And, in connection with the accomplishment of this desirable end, nothing is to be considered as unimportant which in any way tends to secure it. And this leads to the remark, that female education, considered in its religious aspects, is one of the great works of God which will more and more characterize the coming ages. A general conviction on this subject is beginning to he felt; but it must be admitted that the way in which this conviction, and the hopes involved in it, are to be realized, is not well understood. And, accordingly, educational efforts for the improvement of the intellect are out of proportion to those which are designed for the improvement of the heart. What we need now, and what the designs of God upon our race require us to have, are seminaries, in which all necessary sciences and literatures shall be attended to, but in which it shall be understood and taught, at the same time, that the first and indispensable knowledge is that of repentance and salvation through Christ, and of sanctification by the constant indwelling and guidance of the Holy Ghost. In other words, we need seminaries in which the education of the female heart in holiness shall take the precedence of all other forms of education.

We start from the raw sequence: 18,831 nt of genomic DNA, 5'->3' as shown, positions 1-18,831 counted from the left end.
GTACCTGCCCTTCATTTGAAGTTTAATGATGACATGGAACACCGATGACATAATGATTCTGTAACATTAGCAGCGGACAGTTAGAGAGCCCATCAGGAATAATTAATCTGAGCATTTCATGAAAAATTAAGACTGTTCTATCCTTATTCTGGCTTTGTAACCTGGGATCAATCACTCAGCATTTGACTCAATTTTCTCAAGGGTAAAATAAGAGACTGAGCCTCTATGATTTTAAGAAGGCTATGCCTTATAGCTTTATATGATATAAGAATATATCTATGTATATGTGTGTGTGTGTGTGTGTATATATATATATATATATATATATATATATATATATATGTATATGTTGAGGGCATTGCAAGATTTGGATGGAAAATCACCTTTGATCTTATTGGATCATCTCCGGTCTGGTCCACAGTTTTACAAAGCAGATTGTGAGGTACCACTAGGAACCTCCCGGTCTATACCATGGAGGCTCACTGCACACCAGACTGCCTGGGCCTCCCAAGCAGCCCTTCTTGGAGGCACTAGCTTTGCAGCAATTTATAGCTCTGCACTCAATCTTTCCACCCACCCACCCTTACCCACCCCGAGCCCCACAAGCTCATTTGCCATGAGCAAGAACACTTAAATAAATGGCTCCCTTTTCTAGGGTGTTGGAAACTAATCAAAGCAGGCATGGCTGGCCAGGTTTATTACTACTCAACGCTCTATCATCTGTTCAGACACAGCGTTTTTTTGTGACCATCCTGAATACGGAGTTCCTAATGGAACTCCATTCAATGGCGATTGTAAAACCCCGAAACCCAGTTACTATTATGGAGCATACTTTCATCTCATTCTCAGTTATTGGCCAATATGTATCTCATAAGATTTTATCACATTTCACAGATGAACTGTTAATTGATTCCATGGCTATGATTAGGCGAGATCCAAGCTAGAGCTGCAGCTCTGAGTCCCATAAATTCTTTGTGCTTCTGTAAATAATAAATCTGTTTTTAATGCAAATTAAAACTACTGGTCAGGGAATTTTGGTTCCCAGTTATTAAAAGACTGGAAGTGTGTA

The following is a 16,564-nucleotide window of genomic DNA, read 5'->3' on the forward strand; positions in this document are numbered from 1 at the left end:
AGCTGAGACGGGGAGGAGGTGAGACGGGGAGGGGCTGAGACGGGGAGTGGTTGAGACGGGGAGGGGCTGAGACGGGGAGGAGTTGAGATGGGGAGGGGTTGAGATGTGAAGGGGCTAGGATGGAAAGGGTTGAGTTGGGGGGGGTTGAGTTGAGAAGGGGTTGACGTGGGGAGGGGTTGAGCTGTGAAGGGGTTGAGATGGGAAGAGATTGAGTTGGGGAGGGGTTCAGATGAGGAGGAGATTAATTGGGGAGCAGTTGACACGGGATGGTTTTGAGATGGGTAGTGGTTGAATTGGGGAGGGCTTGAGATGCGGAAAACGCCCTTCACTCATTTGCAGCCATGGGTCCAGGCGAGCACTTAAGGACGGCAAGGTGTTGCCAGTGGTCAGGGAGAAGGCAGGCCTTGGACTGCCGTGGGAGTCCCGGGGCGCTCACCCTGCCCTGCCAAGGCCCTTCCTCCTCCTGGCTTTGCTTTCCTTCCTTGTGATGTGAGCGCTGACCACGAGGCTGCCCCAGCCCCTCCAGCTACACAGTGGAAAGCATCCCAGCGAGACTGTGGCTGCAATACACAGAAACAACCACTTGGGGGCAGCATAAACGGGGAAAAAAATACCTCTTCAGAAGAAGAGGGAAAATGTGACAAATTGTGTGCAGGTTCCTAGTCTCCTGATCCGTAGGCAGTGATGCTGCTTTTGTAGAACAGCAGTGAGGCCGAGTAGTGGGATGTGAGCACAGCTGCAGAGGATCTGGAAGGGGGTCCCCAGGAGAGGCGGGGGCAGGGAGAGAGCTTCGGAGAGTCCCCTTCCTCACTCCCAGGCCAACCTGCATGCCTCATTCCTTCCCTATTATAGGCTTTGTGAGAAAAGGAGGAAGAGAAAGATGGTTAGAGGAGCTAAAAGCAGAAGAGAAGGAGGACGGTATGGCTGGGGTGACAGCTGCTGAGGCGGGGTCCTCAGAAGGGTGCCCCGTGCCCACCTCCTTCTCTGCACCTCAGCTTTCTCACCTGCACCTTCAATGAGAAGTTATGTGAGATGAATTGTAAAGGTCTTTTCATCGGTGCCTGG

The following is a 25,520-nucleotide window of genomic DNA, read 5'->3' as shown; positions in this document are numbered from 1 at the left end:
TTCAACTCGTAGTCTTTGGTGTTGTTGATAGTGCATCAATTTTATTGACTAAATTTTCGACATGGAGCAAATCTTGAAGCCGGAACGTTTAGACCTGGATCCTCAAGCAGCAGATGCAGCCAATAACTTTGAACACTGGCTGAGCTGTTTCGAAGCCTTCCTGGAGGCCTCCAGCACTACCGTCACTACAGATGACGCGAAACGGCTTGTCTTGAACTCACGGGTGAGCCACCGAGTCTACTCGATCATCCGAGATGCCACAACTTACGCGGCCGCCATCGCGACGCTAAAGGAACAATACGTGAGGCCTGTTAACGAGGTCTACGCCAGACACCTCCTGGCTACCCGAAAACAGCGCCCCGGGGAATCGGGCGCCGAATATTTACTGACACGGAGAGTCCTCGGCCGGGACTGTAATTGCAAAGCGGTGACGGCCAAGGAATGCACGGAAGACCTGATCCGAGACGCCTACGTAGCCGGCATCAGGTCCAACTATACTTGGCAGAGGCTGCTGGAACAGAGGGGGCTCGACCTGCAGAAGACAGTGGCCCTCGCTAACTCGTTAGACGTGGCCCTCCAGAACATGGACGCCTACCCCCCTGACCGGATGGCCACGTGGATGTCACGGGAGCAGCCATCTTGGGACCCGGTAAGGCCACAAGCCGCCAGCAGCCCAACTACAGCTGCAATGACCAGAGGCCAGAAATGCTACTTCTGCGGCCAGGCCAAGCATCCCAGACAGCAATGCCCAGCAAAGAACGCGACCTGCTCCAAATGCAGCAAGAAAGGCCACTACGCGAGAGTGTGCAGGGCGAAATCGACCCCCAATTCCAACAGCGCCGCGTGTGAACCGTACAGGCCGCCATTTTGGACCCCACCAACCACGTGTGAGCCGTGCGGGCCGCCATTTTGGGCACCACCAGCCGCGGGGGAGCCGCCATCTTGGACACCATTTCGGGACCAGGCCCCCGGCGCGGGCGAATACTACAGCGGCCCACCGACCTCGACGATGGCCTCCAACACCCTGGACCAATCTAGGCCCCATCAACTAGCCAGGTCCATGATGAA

— edited from A Treatise on Divine Union (1851) Part 7, Chapter 6.

Tuesday, September 29, 2015

Marriage Should be Under the Guidance of the Spirit

The union of souls in the marriage state, like everything else, ought to be under the guidance of the Spirit of God. The first work, both of man and of woman, is the recovery of their own souls, their spiritual sanctification. Until this is done, they are not fitted, — certainly not in the full sense of the terms, — for anything else. And especially do they fail of being fitted for true mental union.